I hit so hard that the wind was knocked out of me and I felt like I had been punched in the face in a bar fight. I tried to express myself by shouting a four letter expletive but I couldn’t get any sound out other than desperate failed breathing noises. I rolled over on my back and gasped for breath. Clearing out the cobwebs I was surprised to find myself laying flat on a beach that had always seemed so friendly yet had just totally kicked my ass. Red sand was packed in between my left eye and the lens of my sunglasses. My left nostril was clogged and there was sand packed in my left ear. My yellow drysuit was covered with sticky fine sand and I still had to pee. Struggling to my feet I took care of business and when I was done found that the drysuit’s pee zip was hopelessly jammed open by that infernal red sand.

At the conclusion of a “less-so, sucky, no-fun-day” I sat on a log and reflected on what the wolves must have been thinking as they watched from the forest. How did they interpret the spectacle that had unfolded before their eyes From the moment my hull touched the beach they watched as I acted the part of a condemned, blindfolded man running away from a firing squad. Running, tripping, falling, crawling, getting up, running, falling down and ultimately being shot dead. If that wasn’t personally humiliating enough they were now watching me clean the sand out of my pee zipper with my toothbrush.


Always makes for memories and stories.

1 Like

You could be overmatched in that country. It has plenty of challenges. I mean no disrespect. Sometimes hanging around with large predators, cold water, bad weather and the big friggin ocean (BFO), can wear on people. It can make small tasks like walking on the beach and taking a leak more challenging.

Seriously. I have worked in Alaska sometimes solo. It is a mental challenge as much as anything else.

1 Like

Always love reading about your adventures, Jon, although this one made me cringe since it was such an inglorious day! Reminded me of the adage: attitude is the difference between an ordeal and an adventure. You certainly have the right stuff!

You might enjoy reading Jon’s trip reports. They go back to 1970.



Thanks for your comment. I was hoping you would say something.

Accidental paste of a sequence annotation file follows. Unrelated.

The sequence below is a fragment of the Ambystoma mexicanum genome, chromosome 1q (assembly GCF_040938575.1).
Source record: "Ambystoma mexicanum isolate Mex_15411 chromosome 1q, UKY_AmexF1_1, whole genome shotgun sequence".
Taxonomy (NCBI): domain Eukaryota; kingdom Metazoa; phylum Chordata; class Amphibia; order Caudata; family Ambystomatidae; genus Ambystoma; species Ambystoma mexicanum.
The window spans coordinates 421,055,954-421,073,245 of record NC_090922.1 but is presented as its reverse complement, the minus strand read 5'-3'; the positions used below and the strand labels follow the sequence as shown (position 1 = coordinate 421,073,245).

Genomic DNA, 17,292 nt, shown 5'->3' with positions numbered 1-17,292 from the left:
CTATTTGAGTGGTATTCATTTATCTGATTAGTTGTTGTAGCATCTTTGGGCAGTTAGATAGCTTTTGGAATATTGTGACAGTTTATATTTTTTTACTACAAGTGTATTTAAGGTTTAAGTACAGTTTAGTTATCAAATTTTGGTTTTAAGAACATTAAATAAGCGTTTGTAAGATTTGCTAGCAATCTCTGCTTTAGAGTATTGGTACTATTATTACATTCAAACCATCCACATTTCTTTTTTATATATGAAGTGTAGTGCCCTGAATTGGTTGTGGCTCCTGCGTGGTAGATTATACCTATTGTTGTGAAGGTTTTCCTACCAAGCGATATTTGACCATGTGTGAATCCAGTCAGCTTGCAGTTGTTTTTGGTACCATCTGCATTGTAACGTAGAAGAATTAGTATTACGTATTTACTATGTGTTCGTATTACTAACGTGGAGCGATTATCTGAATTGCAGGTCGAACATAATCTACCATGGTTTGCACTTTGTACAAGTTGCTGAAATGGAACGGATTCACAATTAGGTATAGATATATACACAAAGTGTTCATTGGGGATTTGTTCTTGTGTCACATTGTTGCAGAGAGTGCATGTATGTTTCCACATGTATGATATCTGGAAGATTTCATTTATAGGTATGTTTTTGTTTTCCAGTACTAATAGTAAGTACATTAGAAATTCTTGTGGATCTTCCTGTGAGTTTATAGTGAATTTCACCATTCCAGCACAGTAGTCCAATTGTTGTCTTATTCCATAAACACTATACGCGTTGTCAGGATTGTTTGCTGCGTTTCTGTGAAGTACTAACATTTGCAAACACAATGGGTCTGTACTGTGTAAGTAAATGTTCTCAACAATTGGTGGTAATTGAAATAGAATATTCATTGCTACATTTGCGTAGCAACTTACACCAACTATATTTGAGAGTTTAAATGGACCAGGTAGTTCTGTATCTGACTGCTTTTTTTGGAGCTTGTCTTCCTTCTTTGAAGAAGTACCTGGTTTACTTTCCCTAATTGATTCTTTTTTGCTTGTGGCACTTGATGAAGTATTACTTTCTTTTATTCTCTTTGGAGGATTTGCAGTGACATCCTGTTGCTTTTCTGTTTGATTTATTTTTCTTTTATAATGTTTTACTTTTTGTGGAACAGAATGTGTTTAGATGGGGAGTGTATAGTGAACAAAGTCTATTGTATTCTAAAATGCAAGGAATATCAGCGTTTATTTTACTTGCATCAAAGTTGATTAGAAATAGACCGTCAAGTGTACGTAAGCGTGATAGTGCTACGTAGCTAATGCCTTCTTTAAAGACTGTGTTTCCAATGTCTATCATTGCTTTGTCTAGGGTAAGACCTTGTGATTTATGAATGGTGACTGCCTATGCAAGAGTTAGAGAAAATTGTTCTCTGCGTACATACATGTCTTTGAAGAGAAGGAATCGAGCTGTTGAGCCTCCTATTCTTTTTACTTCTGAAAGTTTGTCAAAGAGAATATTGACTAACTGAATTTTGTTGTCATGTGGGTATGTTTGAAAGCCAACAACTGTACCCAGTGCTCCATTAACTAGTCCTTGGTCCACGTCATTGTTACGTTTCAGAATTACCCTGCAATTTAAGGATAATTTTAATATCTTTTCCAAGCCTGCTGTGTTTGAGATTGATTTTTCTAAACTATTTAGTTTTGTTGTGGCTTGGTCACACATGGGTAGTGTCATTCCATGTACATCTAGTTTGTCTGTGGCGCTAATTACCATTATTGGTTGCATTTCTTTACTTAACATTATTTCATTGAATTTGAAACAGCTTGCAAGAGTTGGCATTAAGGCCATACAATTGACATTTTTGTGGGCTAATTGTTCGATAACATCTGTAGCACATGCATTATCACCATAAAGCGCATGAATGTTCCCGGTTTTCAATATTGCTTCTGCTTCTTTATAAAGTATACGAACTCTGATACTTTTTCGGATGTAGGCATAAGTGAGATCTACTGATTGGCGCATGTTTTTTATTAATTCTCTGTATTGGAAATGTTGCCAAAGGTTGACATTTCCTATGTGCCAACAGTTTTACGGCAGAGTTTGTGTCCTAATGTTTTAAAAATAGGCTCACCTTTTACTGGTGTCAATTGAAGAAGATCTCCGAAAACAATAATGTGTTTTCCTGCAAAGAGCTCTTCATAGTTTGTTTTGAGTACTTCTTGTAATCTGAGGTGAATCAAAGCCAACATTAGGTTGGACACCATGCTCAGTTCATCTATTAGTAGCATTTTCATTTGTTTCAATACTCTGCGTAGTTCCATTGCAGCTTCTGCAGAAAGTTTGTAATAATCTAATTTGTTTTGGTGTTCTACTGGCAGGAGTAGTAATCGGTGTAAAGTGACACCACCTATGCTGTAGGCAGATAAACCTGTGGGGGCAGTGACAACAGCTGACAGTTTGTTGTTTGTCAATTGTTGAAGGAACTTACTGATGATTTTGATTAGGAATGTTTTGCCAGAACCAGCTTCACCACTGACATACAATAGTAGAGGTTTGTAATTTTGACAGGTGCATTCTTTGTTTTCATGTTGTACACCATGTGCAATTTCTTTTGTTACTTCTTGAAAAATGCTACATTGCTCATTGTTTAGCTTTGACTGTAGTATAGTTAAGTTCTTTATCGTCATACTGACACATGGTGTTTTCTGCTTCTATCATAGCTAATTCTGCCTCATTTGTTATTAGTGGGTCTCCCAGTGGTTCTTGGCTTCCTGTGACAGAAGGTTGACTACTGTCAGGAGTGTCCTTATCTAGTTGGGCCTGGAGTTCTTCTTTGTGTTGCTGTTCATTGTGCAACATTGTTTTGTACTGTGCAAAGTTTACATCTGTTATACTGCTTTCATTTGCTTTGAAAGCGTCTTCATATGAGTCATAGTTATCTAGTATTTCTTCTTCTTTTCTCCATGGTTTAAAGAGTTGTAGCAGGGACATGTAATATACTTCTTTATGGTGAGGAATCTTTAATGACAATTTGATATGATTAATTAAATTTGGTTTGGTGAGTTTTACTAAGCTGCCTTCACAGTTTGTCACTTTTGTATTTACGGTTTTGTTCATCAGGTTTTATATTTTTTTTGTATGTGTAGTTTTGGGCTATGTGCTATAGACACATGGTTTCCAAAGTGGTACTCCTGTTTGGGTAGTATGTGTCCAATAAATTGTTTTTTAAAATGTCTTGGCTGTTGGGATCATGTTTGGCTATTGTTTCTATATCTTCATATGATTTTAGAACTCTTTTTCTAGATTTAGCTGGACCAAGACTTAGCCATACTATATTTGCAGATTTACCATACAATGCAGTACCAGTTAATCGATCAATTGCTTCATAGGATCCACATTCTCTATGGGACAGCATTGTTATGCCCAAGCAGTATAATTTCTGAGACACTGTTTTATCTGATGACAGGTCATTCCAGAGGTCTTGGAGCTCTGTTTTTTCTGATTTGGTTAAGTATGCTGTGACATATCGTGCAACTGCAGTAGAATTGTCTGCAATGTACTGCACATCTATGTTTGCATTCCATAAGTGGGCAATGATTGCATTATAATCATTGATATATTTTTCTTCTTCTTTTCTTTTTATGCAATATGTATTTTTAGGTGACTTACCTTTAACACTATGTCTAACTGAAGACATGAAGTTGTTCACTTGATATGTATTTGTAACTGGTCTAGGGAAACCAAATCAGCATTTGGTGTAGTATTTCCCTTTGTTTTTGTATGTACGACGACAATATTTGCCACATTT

You are right about objective risks and you would know.

In this case my risk management failed with my landing. I should have used my pee-bottle in the boat before ever attempting to land and then take my time sorting things out but the unusual conditions distracted me. I didn’t really say it but the surf knocked me around quite a bit before I ever stood up and I was kind of goofy. My bell had been rung because I didn’t put my helmet on. Walking around the beach I wasn’t quite myself and, again, distracted. That damn stick was totally avoidable.

Today, as I write this my rib cage still causes me some discomfort and my neck has never been the same. Still undergoing treatment for both. While it is kind of funny I could have been badly injured.

Solo paddling brings risks that we don’t always consider. Injuries from simple things that a partner could otherwise assist us with can result in different consequences. The meteorological conditions and sea state were all manageable but things went bad because I placed a priority on getting ashore to pee. Something that I could have completely managed while in the boat.

My bad.


I had a situation with that “motivation” that caused $1,000 worth of damage to a trailer I was parking. I understand the pressure for prompt action.

1 Like

Outstanding read of your adventure. We all have some bad beach landings if one paddles enough. It’s amazing how the bladder seems to be a common driving force.

1 Like

You are the kind of person I like to paddle with. You have experience, you are level headed and you have a wonderful sense of humility even after years of being out there.
It is battles with Nature that should be keeping us humble, not comparing ourselves to other paddlers.
When you go solo, there is no one else to blame.
Just you and the BFO the Big Friggin Ocean.

1 Like

heck of a beatdown, applaud you for sharing it. It keeps it real.

1 Like

Thank you and, yeah, it was.

One of the best pieces of writing about sea kayaking alone, that I have ever read. Out there with all the hazards and no one to talk to. Serious stuff that some people will only dream about.

1 Like

Thank you for the comments on “Beatdown”. I really appreciate that. Very generous.

Not sure if was obvious that Beatdown, Dazed & Confused and Running on Empty were about three consecutive days of one trip that I posted out of order. They are three excerpts from a 2017 trip report that is posted on my blog. The trip reports are really long and take more commitment than most readers are willing or interested in committing to so I started rewriting daily reports that I thought were interesting to read, had potential teaching moments and would make OK stand-alone articles. They aren’t for everyone.

My goal has been to write about sea kayaking experiences in a way where:

  1. Someone who is thinking about paddling the coast can dig out some route suggestions
  2. There is enough practical/technical info about a route or section of a route that a serious paddler might find it useful.
  3. It is light enough so that a non-paddler might be entertained sufficiently to get through it.

Number 3 is almost always at my own expense as I make enough mistakes that have resulted in humorous situations and I don’t mind terribly if I am the butt of the joke.

You have some great writing ability, and no attitude. That makes you very interesting to read. Please describe your experience with writing and story telling.

I did technical writing as an environmental consultant for years, but now just mess around with writing.

1 Like